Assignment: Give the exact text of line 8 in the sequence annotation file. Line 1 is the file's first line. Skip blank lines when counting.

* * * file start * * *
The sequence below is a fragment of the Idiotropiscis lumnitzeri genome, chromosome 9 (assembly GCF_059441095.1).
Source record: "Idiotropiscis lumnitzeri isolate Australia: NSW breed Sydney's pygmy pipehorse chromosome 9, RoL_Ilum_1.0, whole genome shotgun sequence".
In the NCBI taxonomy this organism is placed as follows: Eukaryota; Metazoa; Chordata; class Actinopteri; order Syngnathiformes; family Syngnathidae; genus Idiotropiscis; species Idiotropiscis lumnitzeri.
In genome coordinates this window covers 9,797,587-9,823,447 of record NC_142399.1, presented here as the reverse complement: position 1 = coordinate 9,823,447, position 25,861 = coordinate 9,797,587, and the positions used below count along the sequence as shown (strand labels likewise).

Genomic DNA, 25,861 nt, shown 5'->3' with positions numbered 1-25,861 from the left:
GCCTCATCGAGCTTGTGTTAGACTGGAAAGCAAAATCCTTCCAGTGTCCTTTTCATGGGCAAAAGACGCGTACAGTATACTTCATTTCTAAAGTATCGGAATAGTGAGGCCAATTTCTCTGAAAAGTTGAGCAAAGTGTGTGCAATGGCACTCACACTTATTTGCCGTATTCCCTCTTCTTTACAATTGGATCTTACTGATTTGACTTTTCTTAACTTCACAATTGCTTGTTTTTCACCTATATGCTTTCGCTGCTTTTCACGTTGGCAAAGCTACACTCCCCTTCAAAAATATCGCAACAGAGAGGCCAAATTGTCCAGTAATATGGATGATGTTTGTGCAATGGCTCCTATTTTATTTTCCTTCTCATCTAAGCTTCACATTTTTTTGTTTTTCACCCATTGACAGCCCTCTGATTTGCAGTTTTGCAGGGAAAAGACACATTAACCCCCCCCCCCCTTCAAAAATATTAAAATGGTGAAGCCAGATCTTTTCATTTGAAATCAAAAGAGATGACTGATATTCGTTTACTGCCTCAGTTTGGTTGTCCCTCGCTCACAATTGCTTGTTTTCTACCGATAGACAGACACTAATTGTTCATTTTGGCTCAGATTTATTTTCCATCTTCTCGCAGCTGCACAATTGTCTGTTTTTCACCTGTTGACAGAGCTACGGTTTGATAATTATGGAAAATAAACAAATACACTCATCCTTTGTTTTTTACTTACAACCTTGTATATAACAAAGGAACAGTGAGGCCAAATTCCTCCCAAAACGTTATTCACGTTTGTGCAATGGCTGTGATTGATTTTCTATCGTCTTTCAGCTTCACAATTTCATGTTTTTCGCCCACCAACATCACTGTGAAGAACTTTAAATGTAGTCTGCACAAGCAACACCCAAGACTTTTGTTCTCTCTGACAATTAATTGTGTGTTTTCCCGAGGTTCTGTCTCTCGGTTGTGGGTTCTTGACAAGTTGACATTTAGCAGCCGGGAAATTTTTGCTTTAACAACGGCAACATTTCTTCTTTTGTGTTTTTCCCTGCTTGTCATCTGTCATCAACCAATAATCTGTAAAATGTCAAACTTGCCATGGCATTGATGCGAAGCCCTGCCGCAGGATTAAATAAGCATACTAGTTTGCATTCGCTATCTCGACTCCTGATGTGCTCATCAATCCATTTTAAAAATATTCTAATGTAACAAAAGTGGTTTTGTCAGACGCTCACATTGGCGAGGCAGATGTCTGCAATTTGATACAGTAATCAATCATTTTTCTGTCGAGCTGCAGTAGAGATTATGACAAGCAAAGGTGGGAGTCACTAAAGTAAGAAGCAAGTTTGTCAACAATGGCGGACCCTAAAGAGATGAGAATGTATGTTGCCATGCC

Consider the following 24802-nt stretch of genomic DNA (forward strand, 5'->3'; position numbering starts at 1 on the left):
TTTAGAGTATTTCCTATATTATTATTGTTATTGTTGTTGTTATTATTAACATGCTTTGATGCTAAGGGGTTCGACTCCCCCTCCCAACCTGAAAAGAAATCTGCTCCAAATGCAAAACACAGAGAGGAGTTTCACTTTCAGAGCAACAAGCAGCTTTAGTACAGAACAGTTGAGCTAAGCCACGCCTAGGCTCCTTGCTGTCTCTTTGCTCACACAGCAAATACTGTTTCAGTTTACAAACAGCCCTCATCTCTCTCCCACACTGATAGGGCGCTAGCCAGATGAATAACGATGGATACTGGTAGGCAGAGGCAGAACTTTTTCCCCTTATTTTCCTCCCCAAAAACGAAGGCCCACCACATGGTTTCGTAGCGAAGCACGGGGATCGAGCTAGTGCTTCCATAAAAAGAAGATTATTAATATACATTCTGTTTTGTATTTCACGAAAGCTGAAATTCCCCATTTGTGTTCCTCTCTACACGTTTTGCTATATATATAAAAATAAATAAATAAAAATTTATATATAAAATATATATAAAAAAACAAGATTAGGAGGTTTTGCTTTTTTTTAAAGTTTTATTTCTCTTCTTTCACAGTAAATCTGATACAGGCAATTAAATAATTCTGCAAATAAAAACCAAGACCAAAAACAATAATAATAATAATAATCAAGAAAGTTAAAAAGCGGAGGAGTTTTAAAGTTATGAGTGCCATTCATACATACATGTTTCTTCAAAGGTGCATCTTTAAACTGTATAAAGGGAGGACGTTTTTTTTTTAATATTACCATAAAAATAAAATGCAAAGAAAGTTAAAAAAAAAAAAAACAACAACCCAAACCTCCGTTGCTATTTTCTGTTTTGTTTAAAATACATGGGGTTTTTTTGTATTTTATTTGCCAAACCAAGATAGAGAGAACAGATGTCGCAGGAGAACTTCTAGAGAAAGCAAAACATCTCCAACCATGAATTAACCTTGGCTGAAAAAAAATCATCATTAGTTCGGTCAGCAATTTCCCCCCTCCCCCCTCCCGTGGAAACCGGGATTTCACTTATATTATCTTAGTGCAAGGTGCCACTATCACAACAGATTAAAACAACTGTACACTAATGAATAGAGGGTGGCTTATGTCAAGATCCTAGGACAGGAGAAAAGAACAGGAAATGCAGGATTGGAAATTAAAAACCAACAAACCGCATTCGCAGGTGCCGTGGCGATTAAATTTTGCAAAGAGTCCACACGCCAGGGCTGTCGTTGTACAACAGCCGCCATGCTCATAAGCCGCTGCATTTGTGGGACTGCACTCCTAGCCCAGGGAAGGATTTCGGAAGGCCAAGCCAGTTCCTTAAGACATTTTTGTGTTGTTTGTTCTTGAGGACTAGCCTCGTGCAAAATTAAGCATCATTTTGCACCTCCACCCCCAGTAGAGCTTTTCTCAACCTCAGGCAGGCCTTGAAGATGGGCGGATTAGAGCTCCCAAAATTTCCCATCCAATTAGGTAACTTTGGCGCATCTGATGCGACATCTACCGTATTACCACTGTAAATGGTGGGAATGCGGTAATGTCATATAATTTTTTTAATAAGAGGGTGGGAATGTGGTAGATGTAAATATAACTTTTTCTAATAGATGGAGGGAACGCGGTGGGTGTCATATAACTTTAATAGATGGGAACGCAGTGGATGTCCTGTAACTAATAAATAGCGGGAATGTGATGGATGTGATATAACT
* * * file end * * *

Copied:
TTTAGAGTATTTCCTATATTATTATTGTTATTGTTGTTGTTATTATTAACATGCTTTGATGCTAAGGGGTTCGACTCCCCCTCCCAACCTGAAAAGAAATCTGCTCCAAATGCAAAACACAGAGAGGAGTTTCACTTTCAGAGCAACAAGCAGCTTTAGTACAGAACAGTTGAGCTAAGCCACGCCTAGGCTCCTTGCTGTCTCTTTGCTCACACAGCAAATACTGTTTCAGTTTACAAACAGCCCTCATCTCTCTCCCACACTGATAGGGCGCTAGCCAGATGAATAACGATGGATACTGGTAGGCAGAGGCAGAACTTTTTCCCCTTATTTTCCTCCCCAAAAACGAAGGCCCACCACATGGTTTCGTAGCGAAGCACGGGGATCGAGCTAGTGCTTCCATAAAAAGAAGATTATTAATATACATTCTGTTTTGTATTTCACGAAAGCTGAAATTCCCCATTTGTGTTCCTCTCTACACGTTTTGCTATATATATAAAAATAAATAAATAAAAATTTATATATAAAATATATATAAAAAAACAAGATTAGGAGGTTTTGCTTTTTTTTAAAGTTTTATTTCTCTTCTTTCACAGTAAATCTGATACAGGCAATTAAATAATTCTGCAAATAAAAACCAAGACCAAAAACAATAATAATAATAATAATCAAGAAAGTTAAAAAGCGGAGGAGTTTTAAAGTTATGAGTGCCATTCATACATACATGTTTCTTCAAAGGTGCATCTTTAAACTGTATAAAGGGAGGACGTTTTTTTTTTAATATTACCATAAAAATAAAATGCAAAGAAAGTTAAAAAAAAAAAAAACAACAACCCAAACCTCCGTTGCTATTTTCTGTTTTGTTTAAAATACATGGGGTTTTTTTGTATTTTATTTGCCAAACCAAGATAGAGAGAACAGATGTCGCAGGAGAACTTCTAGAGAAAGCAAAACATCTCCAACCATGAATTAACCTTGGCTGAAAAAAAATCATCATTAGTTCGGTCAGCAATTTCCCCCCTCCCCCCTCCCGTGGAAACCGGGATTTCACTTATATTATCTTAGTGCAAGGTGCCACTATCACAACAGATTAAAACAACTGTACACTAATGAATAGAGGGTGGCTTATGTCAAGATCCTAGGACAGGAGAAAAGAACAGGAAATGCAGGATTGGAAATTAAAAACCAACAAACCGCATTCGCAGGTGCCGTGGCGATTAAATTTTGCAAAGAGTCCACACGCCAGGGCTGTCGTTGTACAACAGCCGCCATGCTCATAAGCCGCTGCATTTGTGGGACTGCACTCCTAGCCCAGGGAAGGATTTCGGAAGGCCAAGCCAGTTCCTTAAGACATTTTTGTGTTGTTTGTTCTTGAGGACTAGCCTCGTGCAAAATTAAGCATCATTTTGCACCTCCACCCCCAGTAGAGCTTTTCTCAACCTCAGGCAGGCCTTGAAGATGGGCGGATTAGAGCTCCCAAAATTTCCCATCCAATTAGGTAACTTTGGCGCATCTGATGCGACATCTACCGTATTACCACTGTAAATGGTGGGAATGCGGTAATGTCATATAATTTTTTTAATAAGAGGGTGGGAATGTGGTAGATGTAAATATAACTTTTTCTAATAGATGGAGGGAACGCGGTGGGTGTCATATAACTTTAATAGATGGGAACGCAGTGGATGTCCTGTAACTAATAAATAGCGGGAATGTGATGGATGTGATATAACT